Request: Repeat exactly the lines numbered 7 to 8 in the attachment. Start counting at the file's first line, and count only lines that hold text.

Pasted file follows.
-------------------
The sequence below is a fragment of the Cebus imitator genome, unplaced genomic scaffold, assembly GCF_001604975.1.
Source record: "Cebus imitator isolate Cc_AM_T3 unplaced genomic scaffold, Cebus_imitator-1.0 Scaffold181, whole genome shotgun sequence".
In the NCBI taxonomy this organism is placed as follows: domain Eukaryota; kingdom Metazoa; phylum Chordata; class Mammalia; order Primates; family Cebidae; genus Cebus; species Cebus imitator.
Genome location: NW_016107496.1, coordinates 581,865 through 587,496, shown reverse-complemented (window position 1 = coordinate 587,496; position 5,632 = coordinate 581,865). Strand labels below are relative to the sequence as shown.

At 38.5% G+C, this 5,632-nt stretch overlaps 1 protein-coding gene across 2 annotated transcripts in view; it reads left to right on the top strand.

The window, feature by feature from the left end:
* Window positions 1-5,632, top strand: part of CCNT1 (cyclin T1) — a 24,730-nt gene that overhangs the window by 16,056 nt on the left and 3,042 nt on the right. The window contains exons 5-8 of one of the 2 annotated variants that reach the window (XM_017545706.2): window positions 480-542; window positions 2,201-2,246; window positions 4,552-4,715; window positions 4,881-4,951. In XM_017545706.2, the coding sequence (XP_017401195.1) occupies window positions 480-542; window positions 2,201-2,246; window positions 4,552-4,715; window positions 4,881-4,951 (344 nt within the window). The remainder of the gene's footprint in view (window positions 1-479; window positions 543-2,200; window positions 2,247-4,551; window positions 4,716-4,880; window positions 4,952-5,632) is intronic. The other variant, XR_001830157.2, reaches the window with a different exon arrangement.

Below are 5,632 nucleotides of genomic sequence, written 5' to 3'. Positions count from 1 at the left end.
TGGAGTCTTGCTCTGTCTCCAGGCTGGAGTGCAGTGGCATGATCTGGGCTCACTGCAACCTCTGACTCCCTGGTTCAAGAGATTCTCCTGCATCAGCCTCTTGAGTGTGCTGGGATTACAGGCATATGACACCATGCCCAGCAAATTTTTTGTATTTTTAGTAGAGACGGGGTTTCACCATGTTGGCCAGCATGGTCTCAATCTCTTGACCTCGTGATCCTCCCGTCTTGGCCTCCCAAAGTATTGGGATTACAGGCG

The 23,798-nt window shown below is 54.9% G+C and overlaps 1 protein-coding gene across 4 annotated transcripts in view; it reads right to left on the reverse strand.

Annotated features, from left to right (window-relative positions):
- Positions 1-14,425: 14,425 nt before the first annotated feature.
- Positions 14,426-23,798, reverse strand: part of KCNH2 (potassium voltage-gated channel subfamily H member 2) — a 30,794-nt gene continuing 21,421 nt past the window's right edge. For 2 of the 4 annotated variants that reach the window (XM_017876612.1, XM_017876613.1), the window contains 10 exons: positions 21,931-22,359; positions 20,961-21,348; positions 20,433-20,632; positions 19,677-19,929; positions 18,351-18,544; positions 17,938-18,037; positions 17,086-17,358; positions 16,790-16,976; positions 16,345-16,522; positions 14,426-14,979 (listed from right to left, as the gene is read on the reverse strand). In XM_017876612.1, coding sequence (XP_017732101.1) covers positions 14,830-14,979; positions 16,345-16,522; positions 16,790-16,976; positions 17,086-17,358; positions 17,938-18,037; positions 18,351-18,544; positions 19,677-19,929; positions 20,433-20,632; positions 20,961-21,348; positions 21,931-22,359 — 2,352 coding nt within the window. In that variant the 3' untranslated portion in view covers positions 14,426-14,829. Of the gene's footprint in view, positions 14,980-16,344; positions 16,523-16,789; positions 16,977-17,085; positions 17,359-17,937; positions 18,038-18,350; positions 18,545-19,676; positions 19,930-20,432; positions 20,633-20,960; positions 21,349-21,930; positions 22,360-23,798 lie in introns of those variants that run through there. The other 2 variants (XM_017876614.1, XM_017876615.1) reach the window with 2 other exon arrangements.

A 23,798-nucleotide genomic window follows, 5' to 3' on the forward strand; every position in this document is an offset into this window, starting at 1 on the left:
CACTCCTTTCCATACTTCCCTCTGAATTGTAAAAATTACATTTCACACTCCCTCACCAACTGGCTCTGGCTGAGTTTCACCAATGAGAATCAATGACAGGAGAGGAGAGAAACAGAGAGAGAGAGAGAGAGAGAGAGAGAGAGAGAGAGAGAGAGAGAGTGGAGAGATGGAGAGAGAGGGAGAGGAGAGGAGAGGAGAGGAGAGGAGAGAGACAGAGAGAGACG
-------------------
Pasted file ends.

* Window positions 1-5,632, top strand: part of CCNT1 (cyclin T1) — a 24,730-nt gene that overhangs the window by 16,056 nt on the left and 3,042 nt on the right. The window contains exons 5-8 of one of the 2 annotated variants that reach the window (XM_017545706.2): window positions 480-542; window positions 2,201-2,246; window positions 4,552-4,715; window positions 4,881-4,951. In XM_017545706.2, the coding sequence (XP_017401195.1) occupies window positions 480-542; window positions 2,201-2,246; window positions 4,552-4,715; window positions 4,881-4,951 (344 nt within the window). The remainder of the gene's footprint in view (window positions 1-479; window positions 543-2,200; window positions 2,247-4,551; window positions 4,716-4,880; window positions 4,952-5,632) is intronic. The other variant, XR_001830157.2, reaches the window with a different exon arrangement.

Below are 5,632 nucleotides of genomic sequence, written 5' to 3'. Positions count from 1 at the left end.